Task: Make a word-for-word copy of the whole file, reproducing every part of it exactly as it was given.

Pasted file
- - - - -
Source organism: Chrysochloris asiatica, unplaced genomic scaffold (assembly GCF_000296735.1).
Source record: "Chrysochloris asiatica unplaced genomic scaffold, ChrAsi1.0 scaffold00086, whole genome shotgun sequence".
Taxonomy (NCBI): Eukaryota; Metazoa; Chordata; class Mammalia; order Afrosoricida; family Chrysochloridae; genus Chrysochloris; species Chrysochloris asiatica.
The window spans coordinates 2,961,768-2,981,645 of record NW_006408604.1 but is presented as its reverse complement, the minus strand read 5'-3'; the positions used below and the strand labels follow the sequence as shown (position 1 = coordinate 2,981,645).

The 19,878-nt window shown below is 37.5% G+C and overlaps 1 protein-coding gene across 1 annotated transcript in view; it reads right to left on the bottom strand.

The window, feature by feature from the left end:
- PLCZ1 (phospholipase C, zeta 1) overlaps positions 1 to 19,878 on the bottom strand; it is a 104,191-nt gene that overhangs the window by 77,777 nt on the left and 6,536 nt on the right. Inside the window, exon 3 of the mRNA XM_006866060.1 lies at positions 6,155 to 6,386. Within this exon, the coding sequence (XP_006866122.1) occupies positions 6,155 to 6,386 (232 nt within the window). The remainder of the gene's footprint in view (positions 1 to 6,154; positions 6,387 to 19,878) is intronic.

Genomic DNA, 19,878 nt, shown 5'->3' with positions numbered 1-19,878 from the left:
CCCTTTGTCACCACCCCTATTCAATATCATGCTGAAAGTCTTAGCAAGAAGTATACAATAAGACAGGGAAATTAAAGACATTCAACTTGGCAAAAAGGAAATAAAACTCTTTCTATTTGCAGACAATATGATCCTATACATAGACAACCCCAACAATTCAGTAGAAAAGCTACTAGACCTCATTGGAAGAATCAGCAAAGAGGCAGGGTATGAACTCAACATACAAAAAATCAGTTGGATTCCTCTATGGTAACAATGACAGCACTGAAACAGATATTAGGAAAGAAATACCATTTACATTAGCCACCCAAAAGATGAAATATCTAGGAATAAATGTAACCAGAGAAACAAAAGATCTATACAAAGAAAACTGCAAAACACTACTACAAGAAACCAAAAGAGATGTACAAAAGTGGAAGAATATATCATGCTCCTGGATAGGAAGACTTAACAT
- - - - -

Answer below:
Source organism: Chrysochloris asiatica, unplaced genomic scaffold (assembly GCF_000296735.1).
Source record: "Chrysochloris asiatica unplaced genomic scaffold, ChrAsi1.0 scaffold00086, whole genome shotgun sequence".
Taxonomy (NCBI): Eukaryota; Metazoa; Chordata; class Mammalia; order Afrosoricida; family Chrysochloridae; genus Chrysochloris; species Chrysochloris asiatica.
The window spans coordinates 2,961,768-2,981,645 of record NW_006408604.1 but is presented as its reverse complement, the minus strand read 5'-3'; the positions used below and the strand labels follow the sequence as shown (position 1 = coordinate 2,981,645).

The 19,878-nt window shown below is 37.5% G+C and overlaps 1 protein-coding gene across 1 annotated transcript in view; it reads right to left on the bottom strand.

The window, feature by feature from the left end:
- PLCZ1 (phospholipase C, zeta 1) overlaps positions 1 to 19,878 on the bottom strand; it is a 104,191-nt gene that overhangs the window by 77,777 nt on the left and 6,536 nt on the right. Inside the window, exon 3 of the mRNA XM_006866060.1 lies at positions 6,155 to 6,386. Within this exon, the coding sequence (XP_006866122.1) occupies positions 6,155 to 6,386 (232 nt within the window). The remainder of the gene's footprint in view (positions 1 to 6,154; positions 6,387 to 19,878) is intronic.

Genomic DNA, 19,878 nt, shown 5'->3' with positions numbered 1-19,878 from the left:
CCCTTTGTCACCACCCCTATTCAATATCATGCTGAAAGTCTTAGCAAGAAGTATACAATAAGACAGGGAAATTAAAGACATTCAACTTGGCAAAAAGGAAATAAAACTCTTTCTATTTGCAGACAATATGATCCTATACATAGACAACCCCAACAATTCAGTAGAAAAGCTACTAGACCTCATTGGAAGAATCAGCAAAGAGGCAGGGTATGAACTCAACATACAAAAAATCAGTTGGATTCCTCTATGGTAACAATGACAGCACTGAAACAGATATTAGGAAAGAAATACCATTTACATTAGCCACCCAAAAGATGAAATATCTAGGAATAAATGTAACCAGAGAAACAAAAGATCTATACAAAGAAAACTGCAAAACACTACTACAAGAAACCAAAAGAGATGTACAAAAGTGGAAGAATATATCATGCTCCTGGATAGGAAGACTTAACAT